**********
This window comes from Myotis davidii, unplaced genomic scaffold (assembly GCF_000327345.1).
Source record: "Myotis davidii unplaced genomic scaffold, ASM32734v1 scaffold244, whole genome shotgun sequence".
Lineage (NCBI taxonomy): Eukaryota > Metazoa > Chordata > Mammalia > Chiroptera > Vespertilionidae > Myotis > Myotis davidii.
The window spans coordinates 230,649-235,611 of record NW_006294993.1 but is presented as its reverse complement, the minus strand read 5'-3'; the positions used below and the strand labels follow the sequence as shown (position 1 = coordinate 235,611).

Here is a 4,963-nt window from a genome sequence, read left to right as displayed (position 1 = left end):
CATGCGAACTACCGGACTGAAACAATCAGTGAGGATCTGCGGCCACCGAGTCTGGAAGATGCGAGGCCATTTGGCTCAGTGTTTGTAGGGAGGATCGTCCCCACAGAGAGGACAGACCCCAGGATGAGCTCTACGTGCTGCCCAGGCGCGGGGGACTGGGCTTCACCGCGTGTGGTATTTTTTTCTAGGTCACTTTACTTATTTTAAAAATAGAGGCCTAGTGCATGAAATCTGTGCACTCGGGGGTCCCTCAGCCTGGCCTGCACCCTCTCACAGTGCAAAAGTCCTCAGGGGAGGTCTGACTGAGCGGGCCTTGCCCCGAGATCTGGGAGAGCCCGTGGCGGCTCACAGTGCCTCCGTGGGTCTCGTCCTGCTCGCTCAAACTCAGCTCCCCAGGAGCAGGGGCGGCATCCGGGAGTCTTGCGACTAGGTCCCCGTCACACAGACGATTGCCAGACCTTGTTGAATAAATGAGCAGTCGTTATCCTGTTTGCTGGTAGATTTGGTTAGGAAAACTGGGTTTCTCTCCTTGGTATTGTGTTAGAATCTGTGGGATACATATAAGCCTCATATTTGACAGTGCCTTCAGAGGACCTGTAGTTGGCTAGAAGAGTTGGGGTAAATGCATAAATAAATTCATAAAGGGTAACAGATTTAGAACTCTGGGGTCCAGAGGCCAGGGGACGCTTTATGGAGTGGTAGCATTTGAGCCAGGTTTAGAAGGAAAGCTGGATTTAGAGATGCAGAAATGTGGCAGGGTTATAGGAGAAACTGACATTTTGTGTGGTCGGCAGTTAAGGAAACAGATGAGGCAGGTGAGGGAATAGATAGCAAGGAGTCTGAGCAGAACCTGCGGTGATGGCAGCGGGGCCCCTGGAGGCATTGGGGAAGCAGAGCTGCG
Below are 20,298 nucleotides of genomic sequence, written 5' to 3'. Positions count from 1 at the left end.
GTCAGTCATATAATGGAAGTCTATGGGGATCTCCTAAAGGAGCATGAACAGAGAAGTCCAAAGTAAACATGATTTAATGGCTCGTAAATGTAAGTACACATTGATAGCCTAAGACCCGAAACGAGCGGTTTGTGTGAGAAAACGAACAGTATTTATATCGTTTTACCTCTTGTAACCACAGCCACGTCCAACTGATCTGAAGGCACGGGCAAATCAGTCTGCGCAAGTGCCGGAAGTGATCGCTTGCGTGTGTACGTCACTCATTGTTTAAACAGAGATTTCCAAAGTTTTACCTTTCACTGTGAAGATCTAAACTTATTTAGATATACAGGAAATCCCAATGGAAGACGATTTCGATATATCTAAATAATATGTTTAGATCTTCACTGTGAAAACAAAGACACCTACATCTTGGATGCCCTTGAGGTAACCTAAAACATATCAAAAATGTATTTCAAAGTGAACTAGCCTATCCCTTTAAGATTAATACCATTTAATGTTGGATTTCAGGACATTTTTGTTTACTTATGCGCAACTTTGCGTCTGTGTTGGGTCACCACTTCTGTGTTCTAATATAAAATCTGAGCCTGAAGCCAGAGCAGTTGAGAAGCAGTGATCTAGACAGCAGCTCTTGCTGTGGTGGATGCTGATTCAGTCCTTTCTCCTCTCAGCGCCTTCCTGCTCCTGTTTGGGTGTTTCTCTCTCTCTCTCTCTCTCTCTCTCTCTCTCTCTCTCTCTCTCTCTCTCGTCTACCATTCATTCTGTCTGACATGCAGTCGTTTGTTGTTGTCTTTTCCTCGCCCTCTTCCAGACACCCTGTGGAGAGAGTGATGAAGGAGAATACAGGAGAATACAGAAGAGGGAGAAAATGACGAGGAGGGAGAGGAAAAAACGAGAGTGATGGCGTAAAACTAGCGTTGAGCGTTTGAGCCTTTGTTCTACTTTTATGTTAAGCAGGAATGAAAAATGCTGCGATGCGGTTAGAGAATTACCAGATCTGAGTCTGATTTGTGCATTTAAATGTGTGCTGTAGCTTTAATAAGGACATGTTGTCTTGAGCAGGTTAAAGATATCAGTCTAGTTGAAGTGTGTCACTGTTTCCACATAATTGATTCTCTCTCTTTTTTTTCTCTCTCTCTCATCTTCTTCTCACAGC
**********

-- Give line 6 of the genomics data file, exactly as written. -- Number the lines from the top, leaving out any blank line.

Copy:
CATGCGAACTACCGGACTGAAACAATCAGTGAGGATCTGCGGCCACCGAGTCTGGAAGATGCGAGGCCATTTGGCTCAGTGTTTGTAGGGAGGATCGTCCCCACAGAGAGGACAGACCCCAGGATGAGCTCTACGTGCTGCCCAGGCGCGGGGGACTGGGCTTCACCGCGTGTGGTATTTTTTTCTAGGTCACTTTACTTATTTTAAAAATAGAGGCCTAGTGCATGAAATCTGTGCACTCGGGGGTCCCTCAGCCTGGCCTGCACCCTCTCACAGTGCAAAAGTCCTCAGGGGAGGTCTGACTGAGCGGGCCTTGCCCCGAGATCTGGGAGAGCCCGTGGCGGCTCACAGTGCCTCCGTGGGTCTCGTCCTGCTCGCTCAAACTCAGCTCCCCAGGAGCAGGGGCGGCATCCGGGAGTCTTGCGACTAGGTCCCCGTCACACAGACGATTGCCAGACCTTGTTGAATAAATGAGCAGTCGTTATCCTGTTTGCTGGTAGATTTGGTTAGGAAAACTGGGTTTCTCTCCTTGGTATTGTGTTAGAATCTGTGGGATACATATAAGCCTCATATTTGACAGTGCCTTCAGAGGACCTGTAGTTGGCTAGAAGAGTTGGGGTAAATGCATAAATAAATTCATAAAGGGTAACAGATTTAGAACTCTGGGGTCCAGAGGCCAGGGGACGCTTTATGGAGTGGTAGCATTTGAGCCAGGTTTAGAAGGAAAGCTGGATTTAGAGATGCAGAAATGTGGCAGGGTTATAGGAGAAACTGACATTTTGTGTGGTCGGCAGTTAAGGAAACAGATGAGGCAGGTGAGGGAATAGATAGCAAGGAGTCTGAGCAGAACCTGCGGTGATGGCAGCGGGGCCCCTGGAGGCATTGGGGAAGCAGAGCTGCG